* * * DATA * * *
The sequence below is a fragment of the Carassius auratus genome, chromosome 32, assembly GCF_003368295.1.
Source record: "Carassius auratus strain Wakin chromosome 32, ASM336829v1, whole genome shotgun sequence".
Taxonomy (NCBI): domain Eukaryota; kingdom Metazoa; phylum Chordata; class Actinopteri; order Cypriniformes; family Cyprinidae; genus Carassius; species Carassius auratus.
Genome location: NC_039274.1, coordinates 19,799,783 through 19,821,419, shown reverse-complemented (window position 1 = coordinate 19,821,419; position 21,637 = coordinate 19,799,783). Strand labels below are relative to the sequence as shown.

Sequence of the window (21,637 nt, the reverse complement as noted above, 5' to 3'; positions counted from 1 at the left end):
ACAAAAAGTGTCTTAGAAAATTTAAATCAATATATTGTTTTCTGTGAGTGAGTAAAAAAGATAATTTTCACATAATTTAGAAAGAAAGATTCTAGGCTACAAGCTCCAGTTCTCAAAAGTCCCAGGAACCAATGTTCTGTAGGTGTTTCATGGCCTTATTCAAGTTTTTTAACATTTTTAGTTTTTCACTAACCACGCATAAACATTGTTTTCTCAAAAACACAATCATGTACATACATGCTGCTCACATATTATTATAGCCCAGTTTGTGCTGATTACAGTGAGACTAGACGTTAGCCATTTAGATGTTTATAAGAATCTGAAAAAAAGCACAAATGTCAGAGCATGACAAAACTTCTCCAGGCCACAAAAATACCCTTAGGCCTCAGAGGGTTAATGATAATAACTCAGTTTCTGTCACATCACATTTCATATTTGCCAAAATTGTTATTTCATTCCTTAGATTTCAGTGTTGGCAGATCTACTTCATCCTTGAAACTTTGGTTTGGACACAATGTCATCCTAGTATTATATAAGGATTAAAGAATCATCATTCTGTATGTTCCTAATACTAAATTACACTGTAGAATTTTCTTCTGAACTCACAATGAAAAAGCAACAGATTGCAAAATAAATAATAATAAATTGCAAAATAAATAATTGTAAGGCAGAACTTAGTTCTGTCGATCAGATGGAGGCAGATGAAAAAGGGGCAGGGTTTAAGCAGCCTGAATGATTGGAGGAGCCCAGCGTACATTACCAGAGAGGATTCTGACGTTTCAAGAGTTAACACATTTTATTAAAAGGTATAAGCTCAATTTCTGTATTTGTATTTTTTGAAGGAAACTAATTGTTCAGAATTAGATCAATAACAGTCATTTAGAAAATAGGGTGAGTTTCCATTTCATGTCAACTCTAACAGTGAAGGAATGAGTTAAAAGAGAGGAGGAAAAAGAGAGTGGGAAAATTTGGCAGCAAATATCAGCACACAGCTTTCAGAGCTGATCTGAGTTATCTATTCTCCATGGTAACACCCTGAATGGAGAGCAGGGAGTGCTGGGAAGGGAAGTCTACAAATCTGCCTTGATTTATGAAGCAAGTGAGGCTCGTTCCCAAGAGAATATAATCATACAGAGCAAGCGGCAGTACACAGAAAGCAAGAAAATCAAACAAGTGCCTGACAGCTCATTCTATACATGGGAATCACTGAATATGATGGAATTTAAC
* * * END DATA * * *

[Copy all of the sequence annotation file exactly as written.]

The sequence below is a fragment of the Carassius auratus genome, chromosome 32, assembly GCF_003368295.1.
Source record: "Carassius auratus strain Wakin chromosome 32, ASM336829v1, whole genome shotgun sequence".
Taxonomy (NCBI): domain Eukaryota; kingdom Metazoa; phylum Chordata; class Actinopteri; order Cypriniformes; family Cyprinidae; genus Carassius; species Carassius auratus.
Genome location: NC_039274.1, coordinates 19,799,783 through 19,821,419, shown reverse-complemented (window position 1 = coordinate 19,821,419; position 21,637 = coordinate 19,799,783). Strand labels below are relative to the sequence as shown.

Sequence of the window (21,637 nt, the reverse complement as noted above, 5' to 3'; positions counted from 1 at the left end):
ACAAAAAGTGTCTTAGAAAATTTAAATCAATATATTGTTTTCTGTGAGTGAGTAAAAAAGATAATTTTCACATAATTTAGAAAGAAAGATTCTAGGCTACAAGCTCCAGTTCTCAAAAGTCCCAGGAACCAATGTTCTGTAGGTGTTTCATGGCCTTATTCAAGTTTTTTAACATTTTTAGTTTTTCACTAACCACGCATAAACATTGTTTTCTCAAAAACACAATCATGTACATACATGCTGCTCACATATTATTATAGCCCAGTTTGTGCTGATTACAGTGAGACTAGACGTTAGCCATTTAGATGTTTATAAGAATCTGAAAAAAAGCACAAATGTCAGAGCATGACAAAACTTCTCCAGGCCACAAAAATACCCTTAGGCCTCAGAGGGTTAATGATAATAACTCAGTTTCTGTCACATCACATTTCATATTTGCCAAAATTGTTATTTCATTCCTTAGATTTCAGTGTTGGCAGATCTACTTCATCCTTGAAACTTTGGTTTGGACACAATGTCATCCTAGTATTATATAAGGATTAAAGAATCATCATTCTGTATGTTCCTAATACTAAATTACACTGTAGAATTTTCTTCTGAACTCACAATGAAAAAGCAACAGATTGCAAAATAAATAATAATAAATTGCAAAATAAATAATTGTAAGGCAGAACTTAGTTCTGTCGATCAGATGGAGGCAGATGAAAAAGGGGCAGGGTTTAAGCAGCCTGAATGATTGGAGGAGCCCAGCGTACATTACCAGAGAGGATTCTGACGTTTCAAGAGTTAACACATTTTATTAAAAGGTATAAGCTCAATTTCTGTATTTGTATTTTTTGAAGGAAACTAATTGTTCAGAATTAGATCAATAACAGTCATTTAGAAAATAGGGTGAGTTTCCATTTCATGTCAACTCTAACAGTGAAGGAATGAGTTAAAAGAGAGGAGGAAAAAGAGAGTGGGAAAATTTGGCAGCAAATATCAGCACACAGCTTTCAGAGCTGATCTGAGTTATCTATTCTCCATGGTAACACCCTGAATGGAGAGCAGGGAGTGCTGGGAAGGGAAGTCTACAAATCTGCCTTGATTTATGAAGCAAGTGAGGCTCGTTCCCAAGAGAATATAATCATACAGAGCAAGCGGCAGTACACAGAAAGCAAGAAAATCAAACAAGTGCCTGACAGCTCATTCTATACATGGGAATCACTGAATATGATGGAATTTAAC